Performance and 0-60mph time
One of the few elements carried over from the old car is the engine and gearbox. The 2-litre unit now develops an extra 10bhp, mainly through work on the mapping side of things and reducing back pressure in the exhaust.
Honda might not have chased the ultimate power output in the class, but let’s be fair, there’s nothing puny about 316bhp, particularly given that at 1380kg the Type R is significantly lighter, for example, than a Ford Focus RS (1524kg).
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So despite the obvious disadvantage of three pedals and a gear lever versus a twin-clutch ’box when ranged against the stopwatch, and the traction limitations of front-wheel drive (although the Civic's lack of wheel scrabble and torque steer is almost otherworldly), the Civic’s 0-62 time of 5.7sec is entirely respectable, and edges out a manual Seat Leon Cupra 300 by two-tenths of a second.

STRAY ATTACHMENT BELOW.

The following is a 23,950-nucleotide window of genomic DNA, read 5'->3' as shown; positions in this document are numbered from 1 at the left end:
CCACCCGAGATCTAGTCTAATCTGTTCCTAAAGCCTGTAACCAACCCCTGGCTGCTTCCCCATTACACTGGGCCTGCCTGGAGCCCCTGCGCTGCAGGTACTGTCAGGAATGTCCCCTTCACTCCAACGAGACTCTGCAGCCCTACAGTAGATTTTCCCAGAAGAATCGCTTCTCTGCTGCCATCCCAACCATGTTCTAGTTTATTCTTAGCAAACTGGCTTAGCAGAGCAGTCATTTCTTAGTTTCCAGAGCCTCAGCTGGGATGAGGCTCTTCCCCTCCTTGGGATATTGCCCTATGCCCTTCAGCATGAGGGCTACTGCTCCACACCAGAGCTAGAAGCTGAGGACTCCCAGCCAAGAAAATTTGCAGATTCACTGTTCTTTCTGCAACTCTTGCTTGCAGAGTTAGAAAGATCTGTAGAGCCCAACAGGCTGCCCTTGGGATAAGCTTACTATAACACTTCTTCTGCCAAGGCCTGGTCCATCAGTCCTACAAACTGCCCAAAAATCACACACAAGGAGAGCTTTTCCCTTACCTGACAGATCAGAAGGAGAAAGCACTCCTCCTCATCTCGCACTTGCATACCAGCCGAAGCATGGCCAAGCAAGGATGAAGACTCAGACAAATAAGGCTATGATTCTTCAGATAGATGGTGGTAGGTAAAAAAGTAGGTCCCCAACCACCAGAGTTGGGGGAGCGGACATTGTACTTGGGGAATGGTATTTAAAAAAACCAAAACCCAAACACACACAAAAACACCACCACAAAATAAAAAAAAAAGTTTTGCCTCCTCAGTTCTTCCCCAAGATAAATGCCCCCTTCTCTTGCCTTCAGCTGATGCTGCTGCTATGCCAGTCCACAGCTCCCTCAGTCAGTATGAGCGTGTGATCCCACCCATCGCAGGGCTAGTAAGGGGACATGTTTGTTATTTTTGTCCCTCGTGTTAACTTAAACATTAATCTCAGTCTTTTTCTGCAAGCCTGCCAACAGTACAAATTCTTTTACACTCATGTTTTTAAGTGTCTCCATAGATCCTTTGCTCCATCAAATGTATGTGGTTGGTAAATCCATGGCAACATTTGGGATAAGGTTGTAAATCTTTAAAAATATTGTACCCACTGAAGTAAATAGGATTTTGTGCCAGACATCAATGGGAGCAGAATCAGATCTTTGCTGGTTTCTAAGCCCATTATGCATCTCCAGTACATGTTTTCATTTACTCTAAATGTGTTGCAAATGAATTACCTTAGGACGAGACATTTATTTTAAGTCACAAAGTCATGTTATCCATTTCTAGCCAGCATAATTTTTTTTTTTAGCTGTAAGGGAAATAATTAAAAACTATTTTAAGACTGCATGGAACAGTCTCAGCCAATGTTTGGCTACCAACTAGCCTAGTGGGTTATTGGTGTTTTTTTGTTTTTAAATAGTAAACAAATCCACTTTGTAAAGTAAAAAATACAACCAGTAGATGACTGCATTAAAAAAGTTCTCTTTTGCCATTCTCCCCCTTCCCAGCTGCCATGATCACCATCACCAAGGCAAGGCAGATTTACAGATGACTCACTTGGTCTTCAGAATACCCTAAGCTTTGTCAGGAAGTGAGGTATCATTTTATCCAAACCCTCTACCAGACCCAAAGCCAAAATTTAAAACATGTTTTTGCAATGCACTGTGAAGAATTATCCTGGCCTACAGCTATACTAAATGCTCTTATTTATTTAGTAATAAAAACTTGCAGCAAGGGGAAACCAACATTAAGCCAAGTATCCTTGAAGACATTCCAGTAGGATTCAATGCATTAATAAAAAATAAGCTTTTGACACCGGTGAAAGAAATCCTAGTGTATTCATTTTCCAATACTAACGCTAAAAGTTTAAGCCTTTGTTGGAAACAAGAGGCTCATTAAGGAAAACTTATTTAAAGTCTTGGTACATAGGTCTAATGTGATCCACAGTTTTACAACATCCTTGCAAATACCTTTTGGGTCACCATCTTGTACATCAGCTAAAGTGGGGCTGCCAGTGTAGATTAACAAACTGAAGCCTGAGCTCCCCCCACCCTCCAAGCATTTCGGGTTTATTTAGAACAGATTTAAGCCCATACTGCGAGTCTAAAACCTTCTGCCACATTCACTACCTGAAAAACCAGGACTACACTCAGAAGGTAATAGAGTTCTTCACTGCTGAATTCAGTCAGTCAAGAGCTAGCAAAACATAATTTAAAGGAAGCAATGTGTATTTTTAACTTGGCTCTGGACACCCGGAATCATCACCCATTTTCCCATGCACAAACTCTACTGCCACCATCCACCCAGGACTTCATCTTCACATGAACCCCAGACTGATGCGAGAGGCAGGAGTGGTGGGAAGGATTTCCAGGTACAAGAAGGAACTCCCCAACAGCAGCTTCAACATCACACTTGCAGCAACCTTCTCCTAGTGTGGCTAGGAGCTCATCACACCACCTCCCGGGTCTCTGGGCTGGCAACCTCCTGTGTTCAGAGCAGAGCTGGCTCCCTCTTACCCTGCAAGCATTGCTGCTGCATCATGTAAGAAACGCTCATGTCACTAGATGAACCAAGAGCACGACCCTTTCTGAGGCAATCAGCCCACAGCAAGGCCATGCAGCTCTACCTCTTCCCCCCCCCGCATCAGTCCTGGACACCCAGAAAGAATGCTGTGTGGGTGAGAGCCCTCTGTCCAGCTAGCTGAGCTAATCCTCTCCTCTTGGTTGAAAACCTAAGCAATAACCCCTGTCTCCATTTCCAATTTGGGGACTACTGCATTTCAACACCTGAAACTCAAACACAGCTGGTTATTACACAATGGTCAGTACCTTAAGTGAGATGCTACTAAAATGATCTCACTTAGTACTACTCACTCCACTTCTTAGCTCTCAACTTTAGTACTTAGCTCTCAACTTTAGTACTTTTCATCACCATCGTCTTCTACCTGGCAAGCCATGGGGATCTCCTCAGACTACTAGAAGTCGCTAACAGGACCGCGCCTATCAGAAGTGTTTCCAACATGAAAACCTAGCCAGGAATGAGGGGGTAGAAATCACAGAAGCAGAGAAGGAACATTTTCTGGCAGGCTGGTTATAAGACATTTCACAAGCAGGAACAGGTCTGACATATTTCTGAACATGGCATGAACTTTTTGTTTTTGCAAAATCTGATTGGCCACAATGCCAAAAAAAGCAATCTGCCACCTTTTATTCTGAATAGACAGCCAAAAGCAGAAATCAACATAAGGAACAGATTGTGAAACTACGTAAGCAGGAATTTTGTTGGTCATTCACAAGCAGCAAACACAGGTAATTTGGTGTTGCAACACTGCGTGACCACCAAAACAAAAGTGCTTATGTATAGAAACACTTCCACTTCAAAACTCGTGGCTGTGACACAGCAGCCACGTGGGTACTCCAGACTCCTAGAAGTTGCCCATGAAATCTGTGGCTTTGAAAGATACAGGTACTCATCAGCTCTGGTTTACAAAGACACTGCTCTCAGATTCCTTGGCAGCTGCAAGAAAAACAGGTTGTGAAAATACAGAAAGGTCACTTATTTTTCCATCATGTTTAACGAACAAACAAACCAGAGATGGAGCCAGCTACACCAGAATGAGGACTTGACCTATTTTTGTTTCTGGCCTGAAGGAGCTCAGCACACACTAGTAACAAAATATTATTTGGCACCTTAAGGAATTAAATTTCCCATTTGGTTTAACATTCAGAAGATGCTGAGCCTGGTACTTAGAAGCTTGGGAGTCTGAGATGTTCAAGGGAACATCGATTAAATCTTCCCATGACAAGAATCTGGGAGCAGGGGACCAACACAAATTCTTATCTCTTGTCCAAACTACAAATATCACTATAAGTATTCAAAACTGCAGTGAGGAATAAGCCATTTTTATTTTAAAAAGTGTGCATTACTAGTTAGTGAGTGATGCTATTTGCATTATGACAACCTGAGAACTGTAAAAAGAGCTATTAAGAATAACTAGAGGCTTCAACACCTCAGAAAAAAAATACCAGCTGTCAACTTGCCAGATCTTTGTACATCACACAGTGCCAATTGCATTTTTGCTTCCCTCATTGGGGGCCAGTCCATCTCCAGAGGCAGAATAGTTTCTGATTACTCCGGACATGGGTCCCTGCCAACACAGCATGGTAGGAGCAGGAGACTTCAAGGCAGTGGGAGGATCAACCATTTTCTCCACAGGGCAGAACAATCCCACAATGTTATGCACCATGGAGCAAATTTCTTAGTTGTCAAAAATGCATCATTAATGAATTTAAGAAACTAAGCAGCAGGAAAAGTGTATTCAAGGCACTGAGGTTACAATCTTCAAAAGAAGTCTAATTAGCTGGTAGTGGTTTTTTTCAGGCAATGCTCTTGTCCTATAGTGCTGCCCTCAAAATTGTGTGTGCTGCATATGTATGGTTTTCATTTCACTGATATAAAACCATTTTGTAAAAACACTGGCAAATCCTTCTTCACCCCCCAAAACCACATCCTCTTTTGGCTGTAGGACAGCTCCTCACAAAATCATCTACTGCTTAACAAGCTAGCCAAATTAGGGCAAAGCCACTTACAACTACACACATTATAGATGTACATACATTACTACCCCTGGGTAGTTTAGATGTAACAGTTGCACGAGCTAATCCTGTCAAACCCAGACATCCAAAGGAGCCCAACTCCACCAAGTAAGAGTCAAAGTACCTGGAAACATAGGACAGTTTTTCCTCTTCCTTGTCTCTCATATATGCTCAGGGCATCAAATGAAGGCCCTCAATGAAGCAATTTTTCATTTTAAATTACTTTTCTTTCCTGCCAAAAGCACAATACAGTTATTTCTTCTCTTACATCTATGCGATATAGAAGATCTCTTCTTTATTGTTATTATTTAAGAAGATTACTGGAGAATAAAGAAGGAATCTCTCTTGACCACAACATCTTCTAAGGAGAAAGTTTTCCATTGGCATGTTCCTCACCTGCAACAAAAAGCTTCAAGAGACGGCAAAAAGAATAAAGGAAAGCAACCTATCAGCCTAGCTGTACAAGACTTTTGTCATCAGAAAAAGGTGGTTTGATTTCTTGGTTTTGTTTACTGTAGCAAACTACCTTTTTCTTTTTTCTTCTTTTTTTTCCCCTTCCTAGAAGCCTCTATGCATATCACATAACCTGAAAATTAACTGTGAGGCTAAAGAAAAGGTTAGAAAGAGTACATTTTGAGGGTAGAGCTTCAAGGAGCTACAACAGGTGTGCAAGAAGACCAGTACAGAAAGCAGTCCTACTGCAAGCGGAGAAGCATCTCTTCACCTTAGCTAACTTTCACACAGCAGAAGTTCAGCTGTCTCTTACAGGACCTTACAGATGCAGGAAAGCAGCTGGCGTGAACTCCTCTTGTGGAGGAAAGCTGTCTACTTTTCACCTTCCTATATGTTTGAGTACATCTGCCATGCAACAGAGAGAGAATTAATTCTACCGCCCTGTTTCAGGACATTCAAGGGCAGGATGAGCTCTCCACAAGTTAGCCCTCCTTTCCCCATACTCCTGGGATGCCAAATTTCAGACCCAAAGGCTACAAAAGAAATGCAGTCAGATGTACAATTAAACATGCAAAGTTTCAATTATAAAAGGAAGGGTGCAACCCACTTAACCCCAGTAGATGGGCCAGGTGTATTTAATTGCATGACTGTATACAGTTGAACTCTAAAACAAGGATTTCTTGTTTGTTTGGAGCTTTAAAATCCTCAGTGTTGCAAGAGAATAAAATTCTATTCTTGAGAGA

Top speed is impressive too. That bodykit looks less ridiculous when you consider the Type R can manage 169mph flat out. Not long ago we’d have expected that kind of top speed from proper sports cars – not least the original Honda NSX – and today you can do it, if you find a suitable stretch of empty autobahn, in a hatchback.
All the laggy behaviour and awkward resonances of the old engine have been banished. It pulls cleanly and strongly from around 2500rpm, then maintains that vigour unwaveringly to the 7000rpm red line.
The switch to a single-mass flywheel (compared to the dual-mass set-up of before), along with the much improved calibration, means that throttle response is sharp, the revs rising and falling notably swiftly, for example, when the clutch is in. It’s an honest, energetic power plant, with a breathy exhaust roar similar to that of an old Mégane RS and no hint of electronic fakery to the induction rort.